Please note this module descriptor is indicative of the structure of this course and may be subject to change.
This module provides an opportunity to develop some of the practical skills that form an integral part of applied ecology. Students will learn techniques for mapping habitats and vegetation, as well as a range of methods for surveying different faunal taxonomic groups (invertebrates, mammals, birds, reptiles, and amphibians). The module will also cover the fundamental principles of biological survey design, data collection, analysis and modelling.
This module will have a practical focus, with theoretical sessions supported a substantial element of fieldwork, laboratory work and workshop activities. Students will learn how to design and implement biological surveys to collect appropriate and meaningful data. This will include consideration of sample strategy, census methods and biological indices. These principles will then be applied to surveying plants, vertebrates and invertebrates to collect data on species presence and abundance using industry-standard techniques and protocols. Improving species identification will be a key focus and students will gain experience in using biological keys. Habitat classification and use of indicator species and biological proxies will also be covered. Students will also be taught how to manipulate, analyse and model field data.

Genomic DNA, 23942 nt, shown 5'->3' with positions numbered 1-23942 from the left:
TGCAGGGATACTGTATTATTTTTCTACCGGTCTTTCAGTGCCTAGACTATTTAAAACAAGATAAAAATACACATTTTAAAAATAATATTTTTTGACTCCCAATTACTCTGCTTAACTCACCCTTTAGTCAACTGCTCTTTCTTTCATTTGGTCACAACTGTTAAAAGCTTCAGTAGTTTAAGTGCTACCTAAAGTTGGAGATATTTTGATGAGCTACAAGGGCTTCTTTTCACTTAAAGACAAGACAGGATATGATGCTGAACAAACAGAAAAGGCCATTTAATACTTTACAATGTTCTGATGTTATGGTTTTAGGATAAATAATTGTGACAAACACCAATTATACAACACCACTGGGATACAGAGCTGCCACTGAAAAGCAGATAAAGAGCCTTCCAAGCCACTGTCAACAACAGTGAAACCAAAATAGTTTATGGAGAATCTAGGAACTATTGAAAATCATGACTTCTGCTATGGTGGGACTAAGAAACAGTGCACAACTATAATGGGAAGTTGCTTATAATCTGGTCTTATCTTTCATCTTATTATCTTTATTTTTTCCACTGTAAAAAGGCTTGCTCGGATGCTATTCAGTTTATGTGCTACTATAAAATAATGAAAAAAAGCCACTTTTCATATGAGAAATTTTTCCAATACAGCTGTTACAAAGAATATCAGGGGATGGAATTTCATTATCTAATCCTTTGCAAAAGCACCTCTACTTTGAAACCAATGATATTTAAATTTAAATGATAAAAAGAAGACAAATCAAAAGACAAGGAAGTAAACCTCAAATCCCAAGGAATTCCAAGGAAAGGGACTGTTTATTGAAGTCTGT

A student passing this module should be able to: 1. Describe and apply a range of methods used to survey different habitats and taxonomic groups; as well as being able to critically discuss the relative advantages, disadvantages and potential biases of each 2. Demonstrate an advanced level of accuracy in identifying species in specific taxonomic groups using biological keys 3. Design a suitable survey protocol to collect appropriate ecological data to answer a specific brief 4. Manipulate, analyse and model field data to draw meaningful conclusions about ecological condition and species trends at a given site
Scheduled Contact Hours: 60 Independent Learning Hours: 240
A course map contains a list of the individual study units, called modules, that you study to complete your course. Some modules are compulsory, but you can sometimes choose modules outside your core area of study which interest you.
A module is a self-contained, individual unit of study. The module descriptor provides various details about the module including who the module tutor is, what you will be studying, how you will be assessed and what you will have learned once you have completed the module.
Course maps and module descriptors from previous years can be found in the Course Resources Archive.
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